You can try increasing the number until the harvest falls off.  But in my experience 20 in one site in my location is about the maximum where they can still do well and not be too much competition.  200 seems unlikely unless you're in the middle of 8,000 acres of sweet clover and you feed in the spring and fall.
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Michael Bush
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talkingamoeba
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« Reply #3 on: March 14, 2008, 11:15:02 AM »

I guess that's part of what has me confused, what constitutes a "site," and how far between sites? I read of people who have X # of hives and ¼ mile away another beekeeper has 10 hives and so on, I just don't want to waste any time prepping several sites here if I would do better finding somewhere 2 miles away in each direction to place more hives.
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pdmattox
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« Reply #4 on: March 14, 2008, 11:24:28 AM »

At different times of the year you can have more hives in a location but as a general rule I keep anywhere from 20 to 40 hives in a yard. I keep My yards about 2 to 3 miles apart. If this is not fesable than place some on one end of the farm and the others on the other end.
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bassman1977
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« Reply #5 on: March 14, 2008, 11:27:12 AM »

As I plan my expansions, I am being careful not to put more than 20 hives in the same 3 mile radius.  Even then you may have some competition with ferals and beeks that you don't even know are around.
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talkingamoeba
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« Reply #6 on: March 14, 2008, 10:02:00 PM »

Thanks everyone. There are definitely ferals here but no other beeks for at least 4 miles each way. I know the other landowners and there aren't any other beekeepers. I am thinking that if I get skilled enough I can probably set up more hives at an uncle's place about 2 1/2 mi away. I'm really excited at the prospects grin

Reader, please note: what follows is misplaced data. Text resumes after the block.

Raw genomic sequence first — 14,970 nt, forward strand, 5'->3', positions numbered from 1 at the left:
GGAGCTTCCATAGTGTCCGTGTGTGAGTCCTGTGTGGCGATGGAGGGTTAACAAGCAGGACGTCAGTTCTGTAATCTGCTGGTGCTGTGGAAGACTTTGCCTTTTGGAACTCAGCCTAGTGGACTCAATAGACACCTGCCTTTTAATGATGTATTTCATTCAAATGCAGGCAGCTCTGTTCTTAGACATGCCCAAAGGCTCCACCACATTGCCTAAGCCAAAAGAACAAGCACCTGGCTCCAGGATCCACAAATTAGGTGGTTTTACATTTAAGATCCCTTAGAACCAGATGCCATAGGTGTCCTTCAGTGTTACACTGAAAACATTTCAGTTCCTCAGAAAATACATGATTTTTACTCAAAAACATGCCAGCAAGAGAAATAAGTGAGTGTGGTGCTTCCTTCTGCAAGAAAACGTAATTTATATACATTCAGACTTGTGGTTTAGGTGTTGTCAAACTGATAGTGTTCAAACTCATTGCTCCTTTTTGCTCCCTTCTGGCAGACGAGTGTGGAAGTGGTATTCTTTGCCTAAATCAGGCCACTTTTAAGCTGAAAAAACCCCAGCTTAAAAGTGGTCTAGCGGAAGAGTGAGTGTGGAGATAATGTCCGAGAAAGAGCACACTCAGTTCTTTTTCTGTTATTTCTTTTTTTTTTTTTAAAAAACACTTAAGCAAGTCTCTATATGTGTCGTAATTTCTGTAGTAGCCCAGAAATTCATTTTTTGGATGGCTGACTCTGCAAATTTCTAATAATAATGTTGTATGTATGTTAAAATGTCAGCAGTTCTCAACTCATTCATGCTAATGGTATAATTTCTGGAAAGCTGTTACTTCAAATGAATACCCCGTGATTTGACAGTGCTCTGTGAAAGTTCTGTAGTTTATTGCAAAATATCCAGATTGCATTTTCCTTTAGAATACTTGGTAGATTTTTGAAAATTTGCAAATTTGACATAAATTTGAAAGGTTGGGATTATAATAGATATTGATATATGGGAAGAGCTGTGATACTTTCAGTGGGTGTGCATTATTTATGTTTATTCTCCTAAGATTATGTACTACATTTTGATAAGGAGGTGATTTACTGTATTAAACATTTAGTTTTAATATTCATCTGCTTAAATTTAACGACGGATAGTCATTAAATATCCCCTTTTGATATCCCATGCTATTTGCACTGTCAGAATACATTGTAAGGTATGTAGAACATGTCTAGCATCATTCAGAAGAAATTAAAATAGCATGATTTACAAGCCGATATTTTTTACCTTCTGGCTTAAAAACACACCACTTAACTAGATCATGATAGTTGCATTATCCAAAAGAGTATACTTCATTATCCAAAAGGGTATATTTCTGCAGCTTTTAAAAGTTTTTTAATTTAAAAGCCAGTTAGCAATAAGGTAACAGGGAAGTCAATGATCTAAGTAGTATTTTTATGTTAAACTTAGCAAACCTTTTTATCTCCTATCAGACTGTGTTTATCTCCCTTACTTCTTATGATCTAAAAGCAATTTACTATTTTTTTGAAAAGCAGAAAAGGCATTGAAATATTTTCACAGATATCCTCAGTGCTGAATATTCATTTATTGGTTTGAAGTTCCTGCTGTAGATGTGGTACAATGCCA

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Michael Bush
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« Reply #7 on: March 15, 2008, 07:31:10 PM »

>I guess that's part of what has me confused, what constitutes a "site,"

Hives that are 2 miles or more away.
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Michael Bush
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Bee-Bop
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« Reply #8 on: March 16, 2008, 05:49:32 PM »

One thing, it's always mentioned as 1 mile, 2 mile, etc;
I THINK those miles are as the crow or bee flies.

Here in the Ozarks you can go 1/2 mile down a hill 1/2 mile up the other side, but durn near throw a rock across the gulch you just traveled   Wink

Bee-Bop
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Brian D. Bray
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« Reply #9 on: March 17, 2008, 10:55:44 PM »

One thing, it's always mentioned as 1 mile, 2 mile, etc;
I THINK those miles are as the crow or bee flies.

Here in the Ozarks you can go 1/2 mile down a hill 1/2 mile up the other side, but durn near throw a rock across the gulch you just traveled   Wink

Bee-Bop

Bees and Crows, as do most other birds, fly in very erratic lines of flight.
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bassman1977
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« Reply #10 on: March 18, 2008, 08:59:09 AM »

Quote
Bees and Crows, as do most other birds, fly in very erratic lines of flight.

Kinda like humans' driving habits.   grin